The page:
Jeremy Owen from Land Use Consultants said the role of the government was crucial. “The government can consider broader social, economic and environmental benefits that a private investor, even a pension fund, cannot do. The government has a crucial role to play, even it is just funding that gap to kick start projects,” said Owen.

Need for clarity on the government's role

While agreeing, Amey Consulting’s Mark Brown said there was huge frustration that the investment community is way ahead of government. “There is a lot of money around. Pension funds and others now ‘get’ infrastructure and they understand that the long-term returns are well worth having, but you still need government to have clarity about its investment policy, clarity about the role of the private sector vis-à-vis the public sector in developing infrastructure and also to provide some security for investors,” he said. 

There was wide agreement on the need for more longer term thinking and a belief that the industry could do more to nudge the government in a particular direction, through better and more coordinated lobbying. 

Turning to the issue of digital transformation, how ready was the industry to embrace that?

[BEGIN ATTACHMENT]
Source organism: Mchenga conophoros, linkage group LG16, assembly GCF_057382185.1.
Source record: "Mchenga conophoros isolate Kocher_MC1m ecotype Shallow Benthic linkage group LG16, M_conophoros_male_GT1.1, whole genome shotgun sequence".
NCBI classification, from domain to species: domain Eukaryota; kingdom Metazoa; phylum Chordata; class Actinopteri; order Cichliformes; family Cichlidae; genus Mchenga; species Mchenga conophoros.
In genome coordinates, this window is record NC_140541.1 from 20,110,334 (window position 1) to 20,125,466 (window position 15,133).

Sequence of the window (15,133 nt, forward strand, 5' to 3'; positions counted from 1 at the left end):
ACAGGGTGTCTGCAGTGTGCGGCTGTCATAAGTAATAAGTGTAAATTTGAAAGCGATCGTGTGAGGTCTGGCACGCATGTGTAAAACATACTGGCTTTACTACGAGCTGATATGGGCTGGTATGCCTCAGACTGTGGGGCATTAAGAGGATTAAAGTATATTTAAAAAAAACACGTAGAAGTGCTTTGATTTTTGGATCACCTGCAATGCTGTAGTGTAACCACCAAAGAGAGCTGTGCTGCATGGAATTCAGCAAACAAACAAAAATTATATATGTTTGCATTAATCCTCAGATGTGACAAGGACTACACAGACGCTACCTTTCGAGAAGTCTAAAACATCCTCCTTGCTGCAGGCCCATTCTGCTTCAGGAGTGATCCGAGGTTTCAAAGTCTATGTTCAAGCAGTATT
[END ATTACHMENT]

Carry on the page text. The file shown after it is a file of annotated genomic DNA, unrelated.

“You need to change the way you run an organisation to exploit digital technology and therefore it’s a soft issue,” said Mark Brown. “Technology enables change but that change comes through people,” he said. Haskoll’s John Geeson thought that some public sector organisations were under prepared to deal with digital transformation. “They haven’t upscaled the knowledge and the people that deal with digital and we suffer from that,” he said.

Making digital change happen

 Eduardo Niebles

Eduardo Niebles of BST (pictured above) thought that the industry had it within its grasp to make digital change happen. “It will be an existing player not someone coming in from outside who will make the changes that up-end the industry; it won’t be an Amazon,” he said. “The AEC sector is seen as the least digitised and we are missing a trick. We have to change the economics of the way we do business and see technology as an enabler, not a disruptor,” he said.

Ben Lewis stressed the need for collaboration between the infrastructure sector and tech businesses. “There needs to be more collaboration between our sector and the tech sector because we don’t know what the tech can do.” He also thought that there needed to be more urgency to act. “Look at the technology being used in the nuclear sector. They have innovated because they have had to and come up with bespoke solutions. There’s no big push in our sector but someone will do it first,” he said.

While collaboration was all well and good, it was important to get the relationships right, said Michael Coombs. “Technology in the creative design industries is really interesting but the tech has to serve us not dominate us,” he said. “We need to do the creative thinking too and it has to come from firms who are looking to be more efficient and improve their productivity. As soon as one does it then others will have to follow suit or die,” Coombs said.